Adapting Endings from Book to Screen: Last Pages, Last Shots, edited by Armelle Parey and Shannon Wells-Lassagne
This book offers a new perspective on adaptation of books to the screen; by focusing on endings, new light is shed on this key facet of film and television studies. The authors look at a broad range of case studies from different genres, eras, countries and formats to analyse literary and cinematic traditions, technical considerations and ideological issues involved in film and television adaptions.
The investigation covers both the ideological implications of changes made in adapting the final pages to the screen, as well as the aesthetic stance taken in modifying (or on the contrary, maintaining) the ending of the source text. By including writings on both film and television adaptations, this book examines the array of possibilities for the closure of an adapted narrative, focusing both on the specificities of film and different television forms (miniseries and ongoing television narratives) and at the same time suggesting the commonalities of these audiovisual forms in their closing moments.
Adapting Endings from Book to Screen will be of interest to all scholars working in media studies, film and television studies, and adaptation studies.
Table of Contents:
Preface: opening remarks: ‘there’s a long goodbye, and it happens everyday’, Anca Cristofovici
Introduction: on adapting endings, Armelle Parey and Shannon Wells-Lassagne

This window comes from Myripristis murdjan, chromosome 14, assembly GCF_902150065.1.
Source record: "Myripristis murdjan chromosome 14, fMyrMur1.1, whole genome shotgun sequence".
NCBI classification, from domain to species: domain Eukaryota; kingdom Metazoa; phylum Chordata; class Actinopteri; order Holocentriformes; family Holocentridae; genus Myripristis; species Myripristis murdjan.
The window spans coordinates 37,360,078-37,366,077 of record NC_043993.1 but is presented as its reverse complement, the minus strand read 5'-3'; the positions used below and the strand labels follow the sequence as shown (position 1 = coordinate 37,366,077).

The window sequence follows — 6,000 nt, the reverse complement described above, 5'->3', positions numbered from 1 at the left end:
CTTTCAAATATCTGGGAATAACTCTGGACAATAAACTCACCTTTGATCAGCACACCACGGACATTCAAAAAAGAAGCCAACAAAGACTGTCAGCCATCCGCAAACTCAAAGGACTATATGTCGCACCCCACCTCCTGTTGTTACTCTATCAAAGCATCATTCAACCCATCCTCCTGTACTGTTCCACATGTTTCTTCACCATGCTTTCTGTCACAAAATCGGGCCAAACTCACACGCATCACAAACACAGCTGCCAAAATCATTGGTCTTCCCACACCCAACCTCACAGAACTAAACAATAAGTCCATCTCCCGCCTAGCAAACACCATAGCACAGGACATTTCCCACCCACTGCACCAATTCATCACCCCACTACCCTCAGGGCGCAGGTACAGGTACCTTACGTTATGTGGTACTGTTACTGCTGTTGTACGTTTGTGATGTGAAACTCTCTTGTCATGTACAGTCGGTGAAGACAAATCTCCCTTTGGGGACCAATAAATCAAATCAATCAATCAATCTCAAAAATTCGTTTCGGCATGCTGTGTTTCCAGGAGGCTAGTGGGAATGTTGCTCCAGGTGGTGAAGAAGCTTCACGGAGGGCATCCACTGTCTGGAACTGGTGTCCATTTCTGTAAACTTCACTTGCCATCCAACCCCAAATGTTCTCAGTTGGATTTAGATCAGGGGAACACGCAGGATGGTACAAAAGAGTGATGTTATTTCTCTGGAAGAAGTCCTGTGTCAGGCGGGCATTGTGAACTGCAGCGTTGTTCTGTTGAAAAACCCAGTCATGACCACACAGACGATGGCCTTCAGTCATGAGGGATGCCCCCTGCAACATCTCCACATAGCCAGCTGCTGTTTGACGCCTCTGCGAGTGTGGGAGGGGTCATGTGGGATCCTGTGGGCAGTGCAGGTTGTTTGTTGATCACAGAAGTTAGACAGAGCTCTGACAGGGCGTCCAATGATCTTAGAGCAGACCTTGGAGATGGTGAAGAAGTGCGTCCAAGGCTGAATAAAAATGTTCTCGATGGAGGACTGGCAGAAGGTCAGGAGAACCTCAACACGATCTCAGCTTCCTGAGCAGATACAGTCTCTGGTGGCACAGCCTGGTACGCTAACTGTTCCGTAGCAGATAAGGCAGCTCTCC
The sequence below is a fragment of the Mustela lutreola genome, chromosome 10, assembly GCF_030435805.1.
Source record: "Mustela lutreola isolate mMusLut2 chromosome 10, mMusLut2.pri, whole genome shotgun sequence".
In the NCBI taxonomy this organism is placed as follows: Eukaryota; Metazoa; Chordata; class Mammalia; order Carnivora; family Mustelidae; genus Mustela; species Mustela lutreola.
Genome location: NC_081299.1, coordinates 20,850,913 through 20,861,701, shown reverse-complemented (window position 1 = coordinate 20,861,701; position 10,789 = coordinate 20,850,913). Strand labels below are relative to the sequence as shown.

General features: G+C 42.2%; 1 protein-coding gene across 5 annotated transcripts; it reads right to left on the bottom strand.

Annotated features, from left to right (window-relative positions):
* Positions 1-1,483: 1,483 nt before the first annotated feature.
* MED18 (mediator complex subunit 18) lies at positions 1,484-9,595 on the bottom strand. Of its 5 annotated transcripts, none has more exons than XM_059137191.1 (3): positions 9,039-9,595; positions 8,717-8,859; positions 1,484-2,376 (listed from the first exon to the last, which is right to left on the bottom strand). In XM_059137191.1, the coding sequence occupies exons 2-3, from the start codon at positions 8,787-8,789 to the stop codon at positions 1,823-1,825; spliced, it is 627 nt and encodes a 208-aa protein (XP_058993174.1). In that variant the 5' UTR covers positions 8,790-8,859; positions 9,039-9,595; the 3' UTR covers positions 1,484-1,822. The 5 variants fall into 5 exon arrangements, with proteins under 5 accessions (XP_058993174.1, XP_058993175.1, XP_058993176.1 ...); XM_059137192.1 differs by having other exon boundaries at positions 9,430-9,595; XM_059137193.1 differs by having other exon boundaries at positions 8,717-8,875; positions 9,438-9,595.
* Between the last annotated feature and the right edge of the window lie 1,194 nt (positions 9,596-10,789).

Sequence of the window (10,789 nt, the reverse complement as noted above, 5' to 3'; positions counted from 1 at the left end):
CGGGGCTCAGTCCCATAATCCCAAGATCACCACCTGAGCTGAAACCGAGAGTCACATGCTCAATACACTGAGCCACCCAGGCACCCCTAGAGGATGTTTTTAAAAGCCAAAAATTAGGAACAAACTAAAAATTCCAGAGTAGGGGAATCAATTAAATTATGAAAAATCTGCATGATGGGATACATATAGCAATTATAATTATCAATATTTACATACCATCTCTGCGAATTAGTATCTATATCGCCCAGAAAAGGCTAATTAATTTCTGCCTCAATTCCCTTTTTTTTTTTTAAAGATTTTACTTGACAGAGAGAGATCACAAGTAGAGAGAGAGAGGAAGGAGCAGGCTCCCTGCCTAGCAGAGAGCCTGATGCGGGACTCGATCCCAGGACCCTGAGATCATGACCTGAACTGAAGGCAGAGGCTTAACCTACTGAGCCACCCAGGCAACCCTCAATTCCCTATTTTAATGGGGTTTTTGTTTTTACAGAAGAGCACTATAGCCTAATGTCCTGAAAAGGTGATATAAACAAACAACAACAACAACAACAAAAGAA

Part I Creating an ending: an adaptor’s approach to closure
1 Structuring story: beginnings and endings: An interview with Michael Eaton
2 The head and the crown: ending Huston’s The Man Who Would Be King, Jonathan C. Glance
3 Is the past really a foreign country? [MOU2] The different endings of The Go-Between, Isabelle Roblin
Part II The politics of endings
4 Adapting and subverting Richard Slotkin’s Regeneration Through Violence: the ending of Deliverance (James Dickey, 1970; John Boorman, 1972), Elizabeth Mullen
5 Lee Daniels’ The Butler[O3] : from the headlines to the front line, Hélène Charlery
Part III Adapting to the small screen: endings and television’s “endless present”
6 Serial adaptation: an endless series of endings? The strange case of Jekyll (BBC One, 2007), or, the last page and its doubles, Sébastien Lefait
7 The ouroboros of television prequels: endings and beginnings in Hannibal (NBC, 2013–2015), Shannon Wells-Lassagne
8 How to end with an opening: TV series continuity and metadaptation, Charles Joseph and Delphine Letort
Part IV Questioning endings: the impossibility of closure?
9 Alter egos and alternative endings in The Scapegoat: Daphne du Maurier’s novel, Robert Hamer’s and Charles Sturridge’s adaptations, Nicole Cloarec
10 Adapting unsettling endings and harlequinization: Neil LaBute’s Possession and Joe Wright’s Atonement, Armelle Parey
11 After the ending – closure in post-apocalyptic narratives as fictions of uncertainty, Eckart Voigts
Photo: “grid” by Greg Borenstein